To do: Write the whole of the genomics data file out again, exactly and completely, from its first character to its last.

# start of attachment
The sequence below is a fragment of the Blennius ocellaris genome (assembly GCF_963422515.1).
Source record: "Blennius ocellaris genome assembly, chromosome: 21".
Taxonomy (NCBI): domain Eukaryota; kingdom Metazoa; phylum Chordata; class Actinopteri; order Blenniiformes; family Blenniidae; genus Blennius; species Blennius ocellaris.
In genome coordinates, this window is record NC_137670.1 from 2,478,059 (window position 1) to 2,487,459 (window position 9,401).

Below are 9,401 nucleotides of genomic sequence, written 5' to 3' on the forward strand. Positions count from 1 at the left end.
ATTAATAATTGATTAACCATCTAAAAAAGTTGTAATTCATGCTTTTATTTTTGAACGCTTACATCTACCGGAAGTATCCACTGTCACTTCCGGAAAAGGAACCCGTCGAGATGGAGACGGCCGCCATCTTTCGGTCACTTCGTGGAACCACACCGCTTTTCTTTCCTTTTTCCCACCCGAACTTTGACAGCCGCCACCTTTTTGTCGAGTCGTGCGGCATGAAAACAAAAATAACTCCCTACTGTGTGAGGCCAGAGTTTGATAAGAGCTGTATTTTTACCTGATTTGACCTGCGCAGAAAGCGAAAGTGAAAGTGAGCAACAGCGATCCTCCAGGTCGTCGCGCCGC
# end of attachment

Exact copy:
The sequence below is a fragment of the Blennius ocellaris genome (assembly GCF_963422515.1).
Source record: "Blennius ocellaris genome assembly, chromosome: 21".
Taxonomy (NCBI): domain Eukaryota; kingdom Metazoa; phylum Chordata; class Actinopteri; order Blenniiformes; family Blenniidae; genus Blennius; species Blennius ocellaris.
In genome coordinates, this window is record NC_137670.1 from 2,478,059 (window position 1) to 2,487,459 (window position 9,401).

Below are 9,401 nucleotides of genomic sequence, written 5' to 3' on the forward strand. Positions count from 1 at the left end.
ATTAATAATTGATTAACCATCTAAAAAAGTTGTAATTCATGCTTTTATTTTTGAACGCTTACATCTACCGGAAGTATCCACTGTCACTTCCGGAAAAGGAACCCGTCGAGATGGAGACGGCCGCCATCTTTCGGTCACTTCGTGGAACCACACCGCTTTTCTTTCCTTTTTCCCACCCGAACTTTGACAGCCGCCACCTTTTTGTCGAGTCGTGCGGCATGAAAACAAAAATAACTCCCTACTGTGTGAGGCCAGAGTTTGATAAGAGCTGTATTTTTACCTGATTTGACCTGCGCAGAAAGCGAAAGTGAAAGTGAGCAACAGCGATCCTCCAGGTCGTCGCGCCGC